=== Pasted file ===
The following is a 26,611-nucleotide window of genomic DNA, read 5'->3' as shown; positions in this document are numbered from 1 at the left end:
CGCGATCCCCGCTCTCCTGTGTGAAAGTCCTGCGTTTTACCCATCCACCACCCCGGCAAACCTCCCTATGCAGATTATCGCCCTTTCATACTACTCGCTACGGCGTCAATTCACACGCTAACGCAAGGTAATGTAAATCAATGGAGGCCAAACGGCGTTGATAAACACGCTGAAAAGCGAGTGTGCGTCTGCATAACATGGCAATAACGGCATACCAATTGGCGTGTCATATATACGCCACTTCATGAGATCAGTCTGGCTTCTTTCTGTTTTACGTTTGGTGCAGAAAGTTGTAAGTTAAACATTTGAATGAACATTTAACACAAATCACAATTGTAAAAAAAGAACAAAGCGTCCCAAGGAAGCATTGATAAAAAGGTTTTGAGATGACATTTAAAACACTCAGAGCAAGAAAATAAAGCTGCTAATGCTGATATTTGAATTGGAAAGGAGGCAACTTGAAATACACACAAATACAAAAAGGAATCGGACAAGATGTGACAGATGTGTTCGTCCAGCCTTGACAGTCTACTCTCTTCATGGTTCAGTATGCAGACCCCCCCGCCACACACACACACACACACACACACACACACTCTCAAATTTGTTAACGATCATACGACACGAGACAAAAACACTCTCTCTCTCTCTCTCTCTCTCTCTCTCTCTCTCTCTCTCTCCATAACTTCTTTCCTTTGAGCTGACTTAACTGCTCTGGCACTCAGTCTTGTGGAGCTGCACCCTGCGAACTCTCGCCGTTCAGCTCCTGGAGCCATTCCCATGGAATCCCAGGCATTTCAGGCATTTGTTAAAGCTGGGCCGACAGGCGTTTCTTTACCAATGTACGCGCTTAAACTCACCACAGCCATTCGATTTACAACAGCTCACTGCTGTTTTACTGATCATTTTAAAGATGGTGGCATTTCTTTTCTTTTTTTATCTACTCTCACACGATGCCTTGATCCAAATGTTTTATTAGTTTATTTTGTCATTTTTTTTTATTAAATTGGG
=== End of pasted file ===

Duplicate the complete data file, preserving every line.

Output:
The following is a 26,611-nucleotide window of genomic DNA, read 5'->3' as shown; positions in this document are numbered from 1 at the left end:
CGCGATCCCCGCTCTCCTGTGTGAAAGTCCTGCGTTTTACCCATCCACCACCCCGGCAAACCTCCCTATGCAGATTATCGCCCTTTCATACTACTCGCTACGGCGTCAATTCACACGCTAACGCAAGGTAATGTAAATCAATGGAGGCCAAACGGCGTTGATAAACACGCTGAAAAGCGAGTGTGCGTCTGCATAACATGGCAATAACGGCATACCAATTGGCGTGTCATATATACGCCACTTCATGAGATCAGTCTGGCTTCTTTCTGTTTTACGTTTGGTGCAGAAAGTTGTAAGTTAAACATTTGAATGAACATTTAACACAAATCACAATTGTAAAAAAAGAACAAAGCGTCCCAAGGAAGCATTGATAAAAAGGTTTTGAGATGACATTTAAAACACTCAGAGCAAGAAAATAAAGCTGCTAATGCTGATATTTGAATTGGAAAGGAGGCAACTTGAAATACACACAAATACAAAAAGGAATCGGACAAGATGTGACAGATGTGTTCGTCCAGCCTTGACAGTCTACTCTCTTCATGGTTCAGTATGCAGACCCCCCCGCCACACACACACACACACACACACACACACACTCTCAAATTTGTTAACGATCATACGACACGAGACAAAAACACTCTCTCTCTCTCTCTCTCTCTCTCTCTCTCTCTCTCTCTCTCCATAACTTCTTTCCTTTGAGCTGACTTAACTGCTCTGGCACTCAGTCTTGTGGAGCTGCACCCTGCGAACTCTCGCCGTTCAGCTCCTGGAGCCATTCCCATGGAATCCCAGGCATTTCAGGCATTTGTTAAAGCTGGGCCGACAGGCGTTTCTTTACCAATGTACGCGCTTAAACTCACCACAGCCATTCGATTTACAACAGCTCACTGCTGTTTTACTGATCATTTTAAAGATGGTGGCATTTCTTTTCTTTTTTTATCTACTCTCACACGATGCCTTGATCCAAATGTTTTATTAGTTTATTTTGTCATTTTTTTTTATTAAATTGGG